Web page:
One of the community members expressed her trust in the HWC staff for treatment of her young child. She also appreciated that the HWC guided her when a referral was needed.

I bring my toddler here when he has cough. He gets cough and cold frequently. Their medicine helps. They also advised me to take my child to another hospital when his fever was not going down. They kept in touch with us throughout the course of illness (24-year-old, female, Raipur district).

The pregnant women shared that they visited HWCs routinely, often on the advice of the Mitanin. People felt that the availability of maternal and child health services had improved in HWCs as now a CHO was available in addition to the paramedic staff present earlier. They particularly found a big improvement when the CHO resided close to the HWC premises.

I had an untimely labour pain during the seventh month of pregnancy, and I was brought here. We called the CHO, she came immediately. The CHO lives here only. I had a premature child but he is doing better now. (26-year-old, female, Raipur district)

The people felt that many emergency services such as the treatment for injuries requiring suture were not available in HWCs.

I had met with an accident last month and I came here for first-aid. But then the doctor said stitches may be needed so I was taken to the district hospital. (31-year-old, male, Kanker district)

People were yet to gain confidence in HWC services with respect to emergency care as the services were at a preliminary stage and limited in range.

If there is an accident, we prefer to go to a private hospital. I am not sure if the CHO here can provide all the treatment. (32-year-old, male, Raipur district)

The access to emergency care was further limited during the evening and night hours where none of the staff lived close to HWC premises.

I would not visit the HWC for an emergency as it is closed at evening. There is no staff living here. They commute from the city. (32-year-old, male, Raipur district)

The community members felt that curative care for dental problems was an important need but HWCs did not offer that.

I had severe tooth pain recently. If dental care was available at HWC, it would have been good. We wouldn’t have to go to private clinics, as they are not cheap. We can’t afford so we ignore the problem. The CHO here told me to go to the bigger hospital (CHC) but it’s not nearby. A dental surgeon from the hospital should visit here instead. (60-year-old, male, Raipur district)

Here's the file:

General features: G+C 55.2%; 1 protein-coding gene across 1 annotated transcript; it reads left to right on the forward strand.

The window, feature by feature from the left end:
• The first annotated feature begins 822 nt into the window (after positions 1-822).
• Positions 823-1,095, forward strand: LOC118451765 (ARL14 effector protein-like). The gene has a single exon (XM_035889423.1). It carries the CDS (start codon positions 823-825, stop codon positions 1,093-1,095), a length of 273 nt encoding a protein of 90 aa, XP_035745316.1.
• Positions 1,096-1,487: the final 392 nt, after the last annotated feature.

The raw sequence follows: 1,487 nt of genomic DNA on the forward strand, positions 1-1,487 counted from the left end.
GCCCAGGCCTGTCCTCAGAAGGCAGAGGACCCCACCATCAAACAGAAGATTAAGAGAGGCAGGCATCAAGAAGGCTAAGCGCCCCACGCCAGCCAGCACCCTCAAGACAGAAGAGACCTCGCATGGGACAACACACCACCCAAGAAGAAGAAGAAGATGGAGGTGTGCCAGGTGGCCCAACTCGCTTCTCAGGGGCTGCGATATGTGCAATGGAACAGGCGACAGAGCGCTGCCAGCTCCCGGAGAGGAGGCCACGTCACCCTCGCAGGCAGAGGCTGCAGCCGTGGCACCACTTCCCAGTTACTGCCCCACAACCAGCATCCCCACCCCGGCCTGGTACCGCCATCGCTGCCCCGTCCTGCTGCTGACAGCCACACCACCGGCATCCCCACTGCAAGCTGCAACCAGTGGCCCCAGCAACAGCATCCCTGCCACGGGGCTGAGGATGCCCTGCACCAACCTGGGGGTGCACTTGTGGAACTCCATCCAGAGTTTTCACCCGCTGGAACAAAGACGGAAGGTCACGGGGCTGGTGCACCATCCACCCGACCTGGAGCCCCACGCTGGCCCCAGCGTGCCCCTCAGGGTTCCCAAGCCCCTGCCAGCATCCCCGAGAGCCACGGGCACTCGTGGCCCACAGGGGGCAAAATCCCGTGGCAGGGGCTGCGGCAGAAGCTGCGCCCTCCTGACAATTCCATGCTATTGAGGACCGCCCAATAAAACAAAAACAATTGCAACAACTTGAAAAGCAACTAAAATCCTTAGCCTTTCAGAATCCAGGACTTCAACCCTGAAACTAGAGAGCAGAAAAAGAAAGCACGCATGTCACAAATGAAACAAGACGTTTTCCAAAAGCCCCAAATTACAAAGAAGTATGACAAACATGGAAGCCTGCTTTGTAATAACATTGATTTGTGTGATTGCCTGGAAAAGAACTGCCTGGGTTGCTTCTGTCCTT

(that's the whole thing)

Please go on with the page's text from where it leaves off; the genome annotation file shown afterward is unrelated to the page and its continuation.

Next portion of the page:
Approachability of HWC staff

Most people emphasized that they found the HWC staff very approachable. They felt that the behaviour and attitude of the team towards the community was positive. They shared that they found it easy to communicate with HWC staff including the CHO.

The CHO here is like our family. We can talk to her anytime. We can easily come to the HWC as it is nearby. She (CHO) treats us well. (60-year-old, female, Kondagaon district)

People could contact the HWC staff over phone and it showed that they were easy to approach. They felt that CHOs had a caring attitude towards them.

I can call them if I have any problem, both the ANM and the CHO. When I had diarrhoea, I called the CHO. She had sent the Mitanin with medicine (oral rehydration salt sachets). It feels good to have someone like that. (55-year-old, female, Kanker district)

Responsiveness of HWC staff including the CHOs

The community members, especially the elderly, appreciated that the CHOs listened to their health problems and tried to address those.

She listens to all our health issues patiently. I am an old person. We always have some or the other health issue. But she tries to address those. (60-year-old, female, Kondagaon district)

The pregnant women had a positive experience at HWCs as they felt supported by the staff at HWCs throughout the pregnancy and with newborn care.

I had my delivery in HWC two months back. We didn’t face any problems, as compared to my previous delivery in the district hospital. The staff in big hospitals don’t care about you. You would be lying on the bed and asking for help but they won’t listen. But in the HWC, they give all their support to you. They give all their attention as they don’t have many patients at the same time. (27-year-old, female, Raipur district)

Role of community health workers

The community members appreciated the complementary role played by Mitanins (ASHAs) in facilitating utilization the services of HWCs. The Mitanins helped in screening for diseases or risk factors. Mitanins also followed up with the patients at home, for the chronic diseases as well as acute problems.

Unmet expectations regarding some preferred forms of medication for acute ailments